PARKERSBURG, W.Va. - Tom Harmon did his best balancing act Sunday at the Secondary School Activities Commission offices.
Harmon, in his 17th year as football coach at Wayne High School, spent the first portion of Sunday's semifinal playoff organizational meeting bouncing back and forth between members of the coaching staffs at Huntington and Wheeling Park high schools, which were seated on the opposite ends of the SSAC's meeting room.
He was making sure that a plan to move his own team's semifinal against Robert C. Byrd was logistically feasible. Pioneer Field, where Wayne plays its home football games, has been rendered a mud pit after a combination of seven Pioneer home games, late-season rains and use by area youth league teams as well as Wayne's own marching band.
Since Wayne is a Class AA school, Harmon had to wait until the Class AAA teams remaining in the postseason selected the sites and times for their semifinals. Harmon did not want to be lacking an answer when called upon by SSAC Executive Director Gary Ray to name his host site, as is the prerogative of the higher-seeded team in each playoff game.
When informed that Wheeling Park intended to play at Huntington at 7:30 p.m. Saturday night in a Class AAA semifinal, Harmon was free to name Huntington's Bob Sang Stadium as his own home field.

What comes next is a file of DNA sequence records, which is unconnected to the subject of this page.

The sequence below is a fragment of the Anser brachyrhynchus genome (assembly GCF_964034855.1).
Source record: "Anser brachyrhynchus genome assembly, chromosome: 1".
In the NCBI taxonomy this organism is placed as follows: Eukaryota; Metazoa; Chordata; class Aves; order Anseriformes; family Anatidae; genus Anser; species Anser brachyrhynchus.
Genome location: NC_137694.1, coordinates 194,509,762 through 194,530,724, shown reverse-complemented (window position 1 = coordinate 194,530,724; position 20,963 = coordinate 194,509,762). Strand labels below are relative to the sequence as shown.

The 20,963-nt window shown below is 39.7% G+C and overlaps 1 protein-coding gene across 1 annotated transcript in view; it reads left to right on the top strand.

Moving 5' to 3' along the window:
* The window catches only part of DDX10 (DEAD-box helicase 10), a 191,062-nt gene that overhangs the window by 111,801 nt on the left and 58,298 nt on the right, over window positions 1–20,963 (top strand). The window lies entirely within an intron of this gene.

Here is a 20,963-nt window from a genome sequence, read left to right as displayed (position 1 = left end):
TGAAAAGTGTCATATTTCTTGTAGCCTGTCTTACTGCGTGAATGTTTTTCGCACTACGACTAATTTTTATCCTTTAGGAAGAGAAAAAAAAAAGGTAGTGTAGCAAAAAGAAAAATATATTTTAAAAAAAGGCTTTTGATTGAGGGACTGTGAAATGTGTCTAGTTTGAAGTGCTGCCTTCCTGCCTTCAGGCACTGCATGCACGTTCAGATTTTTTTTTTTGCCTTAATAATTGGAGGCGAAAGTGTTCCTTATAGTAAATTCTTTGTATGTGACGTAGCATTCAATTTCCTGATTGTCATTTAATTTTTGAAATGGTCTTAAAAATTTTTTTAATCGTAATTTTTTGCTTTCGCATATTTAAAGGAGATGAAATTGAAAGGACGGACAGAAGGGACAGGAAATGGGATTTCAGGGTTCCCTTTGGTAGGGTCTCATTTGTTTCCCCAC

That made the selection of date and time fairly simple for Robert C. Byrd Coach Bruce Carey. The Class AA state championship game is played on a Friday night, and Carey - who coached at Bridgeport during the Indians' run in Class AA from the mid-1990s to early 2000s - prefers to stay on that schedule when having to make a road trip.
"We're very thankful to Huntington for allowing us to use their facilities," Harmon said in a 10-minute interview following the meeting, after most coaches and administrators had already left the SSAC compound.
"It's almost like borrowing somebody else's car for the prom," Harmon said with a chuckle. "We'll take our operation there. They're just very helpful. A lot of these people work together."
The "these people" Harmon referred to were residents of the Huntington area, including those who live in Wayne County, and it is in addressing those residents where Harmon's balancing act was raised onto a high wire.
Without pointing fingers, blaming or whining, Harmon said a mouthful with a simple sentence.
"They're in a county that has put an investment in some of the athletic teams," Harmon said.
Field turf was installed at Huntington High in 2009. Cabell Midland followed suit a year later. Both projects were funded with public dollars and overseen by the Cabell County Board of Education.
In December of last year, Wayne County residents went to the polls to vote on an excess bond measure that would have provided Wayne County schools with $20 million from the school building authority. Part of the project applied for by the Wayne County BOE including installation of turf at the school's three high schools: Wayne, Spring Valley and Tolsia.